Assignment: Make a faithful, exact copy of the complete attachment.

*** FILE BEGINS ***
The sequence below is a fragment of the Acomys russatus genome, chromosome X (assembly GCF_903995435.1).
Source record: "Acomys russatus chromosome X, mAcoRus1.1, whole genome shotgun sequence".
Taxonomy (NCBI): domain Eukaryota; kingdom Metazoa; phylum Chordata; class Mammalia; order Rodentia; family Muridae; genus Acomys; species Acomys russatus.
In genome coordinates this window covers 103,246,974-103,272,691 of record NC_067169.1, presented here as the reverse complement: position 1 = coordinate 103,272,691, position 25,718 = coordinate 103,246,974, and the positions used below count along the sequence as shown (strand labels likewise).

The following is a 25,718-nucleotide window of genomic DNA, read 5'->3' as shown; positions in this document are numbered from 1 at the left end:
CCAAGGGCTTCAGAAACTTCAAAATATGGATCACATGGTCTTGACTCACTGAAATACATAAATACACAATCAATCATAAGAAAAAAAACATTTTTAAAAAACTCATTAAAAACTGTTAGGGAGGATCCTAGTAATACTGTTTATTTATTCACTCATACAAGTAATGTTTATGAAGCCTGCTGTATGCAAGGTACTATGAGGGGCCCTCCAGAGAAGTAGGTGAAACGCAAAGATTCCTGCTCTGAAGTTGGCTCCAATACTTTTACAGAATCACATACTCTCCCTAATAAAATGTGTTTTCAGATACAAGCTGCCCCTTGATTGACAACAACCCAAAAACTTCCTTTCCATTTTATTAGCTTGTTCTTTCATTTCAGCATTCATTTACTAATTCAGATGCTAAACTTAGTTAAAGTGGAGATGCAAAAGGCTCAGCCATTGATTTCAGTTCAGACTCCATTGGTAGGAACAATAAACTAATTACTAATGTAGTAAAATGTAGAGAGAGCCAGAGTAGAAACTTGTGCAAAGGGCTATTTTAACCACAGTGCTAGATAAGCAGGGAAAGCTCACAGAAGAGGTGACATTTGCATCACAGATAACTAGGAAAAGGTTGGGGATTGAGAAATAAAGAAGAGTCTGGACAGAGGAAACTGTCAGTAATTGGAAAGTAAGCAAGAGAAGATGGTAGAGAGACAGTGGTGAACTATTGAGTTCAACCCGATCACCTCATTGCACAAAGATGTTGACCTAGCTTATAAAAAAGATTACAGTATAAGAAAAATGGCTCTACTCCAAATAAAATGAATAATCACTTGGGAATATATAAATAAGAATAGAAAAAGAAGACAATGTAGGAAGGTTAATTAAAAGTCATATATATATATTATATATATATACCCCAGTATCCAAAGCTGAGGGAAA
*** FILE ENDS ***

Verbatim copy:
The sequence below is a fragment of the Acomys russatus genome, chromosome X (assembly GCF_903995435.1).
Source record: "Acomys russatus chromosome X, mAcoRus1.1, whole genome shotgun sequence".
Taxonomy (NCBI): domain Eukaryota; kingdom Metazoa; phylum Chordata; class Mammalia; order Rodentia; family Muridae; genus Acomys; species Acomys russatus.
In genome coordinates this window covers 103,246,974-103,272,691 of record NC_067169.1, presented here as the reverse complement: position 1 = coordinate 103,272,691, position 25,718 = coordinate 103,246,974, and the positions used below count along the sequence as shown (strand labels likewise).

The following is a 25,718-nucleotide window of genomic DNA, read 5'->3' as shown; positions in this document are numbered from 1 at the left end:
CCAAGGGCTTCAGAAACTTCAAAATATGGATCACATGGTCTTGACTCACTGAAATACATAAATACACAATCAATCATAAGAAAAAAAACATTTTTAAAAAACTCATTAAAAACTGTTAGGGAGGATCCTAGTAATACTGTTTATTTATTCACTCATACAAGTAATGTTTATGAAGCCTGCTGTATGCAAGGTACTATGAGGGGCCCTCCAGAGAAGTAGGTGAAACGCAAAGATTCCTGCTCTGAAGTTGGCTCCAATACTTTTACAGAATCACATACTCTCCCTAATAAAATGTGTTTTCAGATACAAGCTGCCCCTTGATTGACAACAACCCAAAAACTTCCTTTCCATTTTATTAGCTTGTTCTTTCATTTCAGCATTCATTTACTAATTCAGATGCTAAACTTAGTTAAAGTGGAGATGCAAAAGGCTCAGCCATTGATTTCAGTTCAGACTCCATTGGTAGGAACAATAAACTAATTACTAATGTAGTAAAATGTAGAGAGAGCCAGAGTAGAAACTTGTGCAAAGGGCTATTTTAACCACAGTGCTAGATAAGCAGGGAAAGCTCACAGAAGAGGTGACATTTGCATCACAGATAACTAGGAAAAGGTTGGGGATTGAGAAATAAAGAAGAGTCTGGACAGAGGAAACTGTCAGTAATTGGAAAGTAAGCAAGAGAAGATGGTAGAGAGACAGTGGTGAACTATTGAGTTCAACCCGATCACCTCATTGCACAAAGATGTTGACCTAGCTTATAAAAAAGATTACAGTATAAGAAAAATGGCTCTACTCCAAATAAAATGAATAATCACTTGGGAATATATAAATAAGAATAGAAAAAGAAGACAATGTAGGAAGGTTAATTAAAAGTCATATATATATATTATATATATATACCCCAGTATCCAAAGCTGAGGGAAA